A recent study discovered new sensors which could help in detecting food spoilage and reduce wastage of food for supermarkets and consumers.
The laboratory prototype sensors which can be read on smartphones are known as ‘paper-based electrical gas sensors’ (PEGS), they detect spoilage gases like ammonia and trimethylamine in meat and fish products.The researchers, who developed PEGS, made the sensors by printing carbon electrodes onto readily available cellulose paper. The biodegradable materials are eco-friendly and non-toxic, so they don’t harm the environment and are safe to use in food packaging. The sensors are combined with ‘near field communication (NFC)’ tags, a series of microchips that can be read by nearby mobile devices.
During laboratory testing on packaged fish and chicken, PEGS picked up trace amounts of spoilage gases quickly and more accurately than existing sensors, at a fraction of their price.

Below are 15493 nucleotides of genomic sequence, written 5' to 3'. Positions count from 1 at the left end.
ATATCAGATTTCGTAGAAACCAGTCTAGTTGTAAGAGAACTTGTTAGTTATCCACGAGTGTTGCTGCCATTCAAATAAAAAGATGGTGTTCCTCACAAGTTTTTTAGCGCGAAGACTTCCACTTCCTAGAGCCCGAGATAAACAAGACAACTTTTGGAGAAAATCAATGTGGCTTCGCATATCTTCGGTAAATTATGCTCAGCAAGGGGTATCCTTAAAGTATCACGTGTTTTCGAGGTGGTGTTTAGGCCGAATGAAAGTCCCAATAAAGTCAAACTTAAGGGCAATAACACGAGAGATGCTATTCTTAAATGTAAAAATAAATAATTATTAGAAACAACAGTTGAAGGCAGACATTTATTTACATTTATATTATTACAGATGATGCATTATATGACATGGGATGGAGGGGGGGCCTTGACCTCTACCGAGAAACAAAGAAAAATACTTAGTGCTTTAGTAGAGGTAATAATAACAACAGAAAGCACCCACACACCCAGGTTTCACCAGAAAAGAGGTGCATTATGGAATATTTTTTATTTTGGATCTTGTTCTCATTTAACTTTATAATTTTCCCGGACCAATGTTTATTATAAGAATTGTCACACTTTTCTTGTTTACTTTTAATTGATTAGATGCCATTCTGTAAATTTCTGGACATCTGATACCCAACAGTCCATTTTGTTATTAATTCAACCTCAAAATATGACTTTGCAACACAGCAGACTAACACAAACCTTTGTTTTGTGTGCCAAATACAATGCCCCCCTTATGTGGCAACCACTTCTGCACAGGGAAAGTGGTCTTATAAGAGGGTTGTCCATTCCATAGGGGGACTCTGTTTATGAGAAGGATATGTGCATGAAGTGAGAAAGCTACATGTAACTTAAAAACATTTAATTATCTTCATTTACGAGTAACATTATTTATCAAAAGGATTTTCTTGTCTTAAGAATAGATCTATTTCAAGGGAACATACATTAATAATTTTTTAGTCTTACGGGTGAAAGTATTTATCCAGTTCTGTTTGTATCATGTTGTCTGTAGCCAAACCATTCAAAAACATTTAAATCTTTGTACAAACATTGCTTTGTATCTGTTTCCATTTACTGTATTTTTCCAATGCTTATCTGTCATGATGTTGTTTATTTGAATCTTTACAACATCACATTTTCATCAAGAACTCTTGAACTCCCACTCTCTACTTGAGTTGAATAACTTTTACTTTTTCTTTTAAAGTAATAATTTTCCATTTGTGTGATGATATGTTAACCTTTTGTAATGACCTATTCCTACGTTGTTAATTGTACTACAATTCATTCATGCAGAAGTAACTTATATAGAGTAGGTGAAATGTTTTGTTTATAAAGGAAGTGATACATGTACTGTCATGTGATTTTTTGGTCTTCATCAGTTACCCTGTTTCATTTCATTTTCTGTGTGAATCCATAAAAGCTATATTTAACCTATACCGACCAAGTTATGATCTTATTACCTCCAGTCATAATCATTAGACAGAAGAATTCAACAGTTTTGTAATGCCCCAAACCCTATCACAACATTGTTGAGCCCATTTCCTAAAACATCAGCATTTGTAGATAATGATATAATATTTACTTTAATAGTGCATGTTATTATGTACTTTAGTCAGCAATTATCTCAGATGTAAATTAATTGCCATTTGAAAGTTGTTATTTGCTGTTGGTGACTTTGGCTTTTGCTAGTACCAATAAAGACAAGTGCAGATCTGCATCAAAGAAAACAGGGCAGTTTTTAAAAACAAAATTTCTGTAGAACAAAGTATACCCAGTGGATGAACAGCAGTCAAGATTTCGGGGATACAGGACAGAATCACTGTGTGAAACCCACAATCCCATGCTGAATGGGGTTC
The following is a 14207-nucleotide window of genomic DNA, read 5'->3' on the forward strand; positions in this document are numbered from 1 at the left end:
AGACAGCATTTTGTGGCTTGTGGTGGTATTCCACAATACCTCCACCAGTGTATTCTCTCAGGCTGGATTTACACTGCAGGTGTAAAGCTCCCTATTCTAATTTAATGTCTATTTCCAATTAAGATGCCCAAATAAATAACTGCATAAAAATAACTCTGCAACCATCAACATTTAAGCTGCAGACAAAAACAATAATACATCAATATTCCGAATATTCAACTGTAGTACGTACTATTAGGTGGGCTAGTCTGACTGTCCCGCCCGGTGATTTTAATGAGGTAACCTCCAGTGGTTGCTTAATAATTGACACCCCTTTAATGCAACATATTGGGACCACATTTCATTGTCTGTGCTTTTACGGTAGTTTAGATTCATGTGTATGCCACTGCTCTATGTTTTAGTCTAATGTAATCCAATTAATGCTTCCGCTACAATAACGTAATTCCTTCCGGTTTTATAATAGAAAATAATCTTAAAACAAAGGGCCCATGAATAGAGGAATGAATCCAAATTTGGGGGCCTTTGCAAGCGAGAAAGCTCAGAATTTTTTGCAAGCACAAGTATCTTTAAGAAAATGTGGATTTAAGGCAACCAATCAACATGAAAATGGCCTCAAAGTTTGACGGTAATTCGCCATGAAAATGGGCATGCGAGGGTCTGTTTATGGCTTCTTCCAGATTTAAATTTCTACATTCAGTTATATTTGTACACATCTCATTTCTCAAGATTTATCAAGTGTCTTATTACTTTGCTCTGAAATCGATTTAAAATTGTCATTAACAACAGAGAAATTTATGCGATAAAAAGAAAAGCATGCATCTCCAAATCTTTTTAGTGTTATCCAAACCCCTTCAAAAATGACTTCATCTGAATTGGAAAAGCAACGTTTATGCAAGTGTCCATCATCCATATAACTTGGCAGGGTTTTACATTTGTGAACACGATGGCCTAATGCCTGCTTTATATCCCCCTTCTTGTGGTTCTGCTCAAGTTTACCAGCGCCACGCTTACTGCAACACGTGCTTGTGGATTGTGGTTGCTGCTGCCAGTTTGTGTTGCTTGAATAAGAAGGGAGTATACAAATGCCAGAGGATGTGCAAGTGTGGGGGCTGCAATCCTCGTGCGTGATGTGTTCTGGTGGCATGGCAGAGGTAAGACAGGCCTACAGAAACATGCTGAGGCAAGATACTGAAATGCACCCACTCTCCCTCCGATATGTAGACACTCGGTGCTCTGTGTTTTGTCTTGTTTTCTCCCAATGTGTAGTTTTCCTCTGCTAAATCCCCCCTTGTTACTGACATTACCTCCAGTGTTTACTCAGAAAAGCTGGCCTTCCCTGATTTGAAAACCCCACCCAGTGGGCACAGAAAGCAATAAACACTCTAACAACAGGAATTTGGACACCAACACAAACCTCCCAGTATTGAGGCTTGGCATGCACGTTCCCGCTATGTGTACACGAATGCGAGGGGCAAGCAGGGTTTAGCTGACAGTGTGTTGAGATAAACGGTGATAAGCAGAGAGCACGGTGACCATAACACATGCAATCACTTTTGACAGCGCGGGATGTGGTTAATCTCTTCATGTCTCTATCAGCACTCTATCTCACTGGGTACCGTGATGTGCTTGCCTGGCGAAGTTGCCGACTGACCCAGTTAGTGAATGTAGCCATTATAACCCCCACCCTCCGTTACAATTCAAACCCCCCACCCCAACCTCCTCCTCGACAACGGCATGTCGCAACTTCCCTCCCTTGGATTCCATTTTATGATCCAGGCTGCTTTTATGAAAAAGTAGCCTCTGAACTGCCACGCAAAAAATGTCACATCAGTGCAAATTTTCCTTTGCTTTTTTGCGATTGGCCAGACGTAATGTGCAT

The researchers say the sensors could also eventually replace the ‘use-by’ date, a less reliable indicator of freshness and edibility. Lower costs for retailers may also eventually lower the cost of food for consumers.
Lead author, Dr Firat Guder, said, “Although they’re designed to keep us safe, use-by dates can lead to edible food being thrown away. In fact, use-by dates are not completely reliable in terms of safety as people often get sick from foodborne diseases due to poor storage, even when an item is within its use-by.
“Citizens want to be confident that their food is safe to eat, and to avoid throwing food away unnecessarily because they aren’t able to judge its safety. These sensors are cheap enough that we hope supermarkets could use them within three years. Our vision is to use PEGS in food packaging to reduce unnecessary food waste and the resulting plastic pollution.”
The researchers hope to expand the usefulness of PEGS by applying them to other types of food and industries. They are currently developing an array of PEGS in which each sensor detects a different chemical. Using this technique, the array will give unique signals for different gases and/or changing humidity, which would make the technology applicable to a wider variety of food types and applications.